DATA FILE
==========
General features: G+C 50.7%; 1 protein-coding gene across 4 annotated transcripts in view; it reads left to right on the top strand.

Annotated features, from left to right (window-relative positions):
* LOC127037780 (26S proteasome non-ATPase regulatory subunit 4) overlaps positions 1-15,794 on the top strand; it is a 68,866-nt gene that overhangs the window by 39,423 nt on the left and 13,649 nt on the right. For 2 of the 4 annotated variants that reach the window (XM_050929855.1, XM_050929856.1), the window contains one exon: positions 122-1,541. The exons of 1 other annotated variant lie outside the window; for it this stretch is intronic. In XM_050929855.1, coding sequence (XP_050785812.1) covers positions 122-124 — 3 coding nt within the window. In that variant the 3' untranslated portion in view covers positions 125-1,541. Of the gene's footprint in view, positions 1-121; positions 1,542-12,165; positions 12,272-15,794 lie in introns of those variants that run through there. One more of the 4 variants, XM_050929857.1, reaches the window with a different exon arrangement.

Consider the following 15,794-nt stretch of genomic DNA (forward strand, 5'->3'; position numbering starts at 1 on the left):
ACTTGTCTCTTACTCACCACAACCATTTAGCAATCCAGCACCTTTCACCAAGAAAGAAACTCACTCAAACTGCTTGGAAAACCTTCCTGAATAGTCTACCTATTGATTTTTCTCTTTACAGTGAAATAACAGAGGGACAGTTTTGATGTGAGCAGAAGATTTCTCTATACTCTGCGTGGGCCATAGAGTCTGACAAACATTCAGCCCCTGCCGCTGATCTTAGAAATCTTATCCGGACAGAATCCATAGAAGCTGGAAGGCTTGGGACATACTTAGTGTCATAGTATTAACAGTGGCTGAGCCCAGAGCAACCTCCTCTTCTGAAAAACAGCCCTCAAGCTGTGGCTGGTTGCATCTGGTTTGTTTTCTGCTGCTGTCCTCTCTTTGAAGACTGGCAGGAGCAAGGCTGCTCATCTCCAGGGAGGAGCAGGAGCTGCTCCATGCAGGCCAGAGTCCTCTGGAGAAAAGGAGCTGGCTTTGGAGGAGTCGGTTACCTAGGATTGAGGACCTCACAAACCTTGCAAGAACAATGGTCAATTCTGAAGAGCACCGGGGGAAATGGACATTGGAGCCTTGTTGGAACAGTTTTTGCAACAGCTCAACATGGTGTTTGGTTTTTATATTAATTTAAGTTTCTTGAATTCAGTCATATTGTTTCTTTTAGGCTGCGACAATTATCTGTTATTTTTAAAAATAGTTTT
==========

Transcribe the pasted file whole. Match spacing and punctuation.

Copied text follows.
General features: G+C 50.7%; 1 protein-coding gene across 4 annotated transcripts in view; it reads left to right on the top strand.

Annotated features, from left to right (window-relative positions):
* LOC127037780 (26S proteasome non-ATPase regulatory subunit 4) overlaps positions 1-15,794 on the top strand; it is a 68,866-nt gene that overhangs the window by 39,423 nt on the left and 13,649 nt on the right. For 2 of the 4 annotated variants that reach the window (XM_050929855.1, XM_050929856.1), the window contains one exon: positions 122-1,541. The exons of 1 other annotated variant lie outside the window; for it this stretch is intronic. In XM_050929855.1, coding sequence (XP_050785812.1) covers positions 122-124 — 3 coding nt within the window. In that variant the 3' untranslated portion in view covers positions 125-1,541. Of the gene's footprint in view, positions 1-121; positions 1,542-12,165; positions 12,272-15,794 lie in introns of those variants that run through there. One more of the 4 variants, XM_050929857.1, reaches the window with a different exon arrangement.

Consider the following 15,794-nt stretch of genomic DNA (forward strand, 5'->3'; position numbering starts at 1 on the left):
ACTTGTCTCTTACTCACCACAACCATTTAGCAATCCAGCACCTTTCACCAAGAAAGAAACTCACTCAAACTGCTTGGAAAACCTTCCTGAATAGTCTACCTATTGATTTTTCTCTTTACAGTGAAATAACAGAGGGACAGTTTTGATGTGAGCAGAAGATTTCTCTATACTCTGCGTGGGCCATAGAGTCTGACAAACATTCAGCCCCTGCCGCTGATCTTAGAAATCTTATCCGGACAGAATCCATAGAAGCTGGAAGGCTTGGGACATACTTAGTGTCATAGTATTAACAGTGGCTGAGCCCAGAGCAACCTCCTCTTCTGAAAAACAGCCCTCAAGCTGTGGCTGGTTGCATCTGGTTTGTTTTCTGCTGCTGTCCTCTCTTTGAAGACTGGCAGGAGCAAGGCTGCTCATCTCCAGGGAGGAGCAGGAGCTGCTCCATGCAGGCCAGAGTCCTCTGGAGAAAAGGAGCTGGCTTTGGAGGAGTCGGTTACCTAGGATTGAGGACCTCACAAACCTTGCAAGAACAATGGTCAATTCTGAAGAGCACCGGGGGAAATGGACATTGGAGCCTTGTTGGAACAGTTTTTGCAACAGCTCAACATGGTGTTTGGTTTTTATATTAATTTAAGTTTCTTGAATTCAGTCATATTGTTTCTTTTAGGCTGCGACAATTATCTGTTATTTTTAAAAATAGTTTT